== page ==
sports industry resume
This may or may not be part of my old resume
By doing this, the first thing an employer or an applicant tracking system will read is your actual skills. Not just your prior job titles.

The next thing you need to do is tell a great story in your cover letter -  explain how your current job helped you to realize where your true passion and excitement exists and you have spent the last 6 months taking classes in whatever skills you have taken on.

You also need to show some grit and determination. If you want a job doing video production for a minor league baseball team, go to the local high school, rent some equipment or use your iphone, get a friend to help with camera work, and do a full bore story production and include that with your application.

Video resumes and demonstrations of capabilities work.

You need to go above and beyond, show off your skills, get it right in their face so you can’t be ignored. Everyone else with a degree in the discipline is going to get by on just their schooling – so you need to go the extra step and be special.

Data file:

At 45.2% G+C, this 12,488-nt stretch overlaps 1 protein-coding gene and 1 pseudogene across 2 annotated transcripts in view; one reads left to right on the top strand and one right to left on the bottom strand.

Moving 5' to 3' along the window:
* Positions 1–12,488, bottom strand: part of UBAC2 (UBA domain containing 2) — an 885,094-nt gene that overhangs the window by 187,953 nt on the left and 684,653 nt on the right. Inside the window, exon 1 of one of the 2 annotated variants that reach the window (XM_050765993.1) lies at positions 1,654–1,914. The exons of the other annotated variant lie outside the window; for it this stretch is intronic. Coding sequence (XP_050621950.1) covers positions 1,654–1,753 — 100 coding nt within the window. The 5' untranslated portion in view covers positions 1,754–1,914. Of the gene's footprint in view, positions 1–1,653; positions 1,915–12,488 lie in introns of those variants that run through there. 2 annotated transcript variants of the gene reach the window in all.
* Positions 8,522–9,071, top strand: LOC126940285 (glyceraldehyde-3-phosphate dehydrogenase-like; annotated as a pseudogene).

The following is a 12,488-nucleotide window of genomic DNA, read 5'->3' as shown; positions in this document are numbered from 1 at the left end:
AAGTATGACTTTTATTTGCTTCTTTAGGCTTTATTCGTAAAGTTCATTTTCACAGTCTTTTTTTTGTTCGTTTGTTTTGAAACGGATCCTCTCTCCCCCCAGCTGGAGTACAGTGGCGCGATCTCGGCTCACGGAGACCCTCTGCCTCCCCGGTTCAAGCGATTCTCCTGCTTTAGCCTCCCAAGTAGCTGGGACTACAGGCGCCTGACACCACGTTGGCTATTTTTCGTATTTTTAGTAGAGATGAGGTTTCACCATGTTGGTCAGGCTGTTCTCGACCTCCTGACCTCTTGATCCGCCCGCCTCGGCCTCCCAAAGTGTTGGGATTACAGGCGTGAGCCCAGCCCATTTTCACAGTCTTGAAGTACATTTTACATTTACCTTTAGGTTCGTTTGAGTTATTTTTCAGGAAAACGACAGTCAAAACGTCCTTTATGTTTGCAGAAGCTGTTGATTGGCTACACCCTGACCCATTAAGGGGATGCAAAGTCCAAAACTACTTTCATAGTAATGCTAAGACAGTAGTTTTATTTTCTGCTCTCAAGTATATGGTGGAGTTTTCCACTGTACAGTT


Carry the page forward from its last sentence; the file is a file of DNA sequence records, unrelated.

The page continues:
3: Finally Your Network.

I find most people self-censor afraid to talk about their changing career objectives for fear they’ll upset or let people down. Don’t be afraid to respectfully talk to the people in your network about what you are passionate about. Respectfully is an important part of this. Don’t yard bark it, just have conversations with people you respect or have learned from.

I’ll tell you this, as a person who has hired many young people starting out – I love it when I can help someone find their true path, even if it is different from the role I have hired them for.

Talk to former professors, internship leaders, contacts you’ve made in your job and let them know you’ve found it… you’ve found your niche, and you respect them enough to talk about itand would love their help or insight. You’ll be amazed by the amount of people who say something like – you know I know someone at company X, want me to connect you with them?

Then you are off and running.

I hope that helps give you a plan Lauren – and anyone out there considering a career pivot.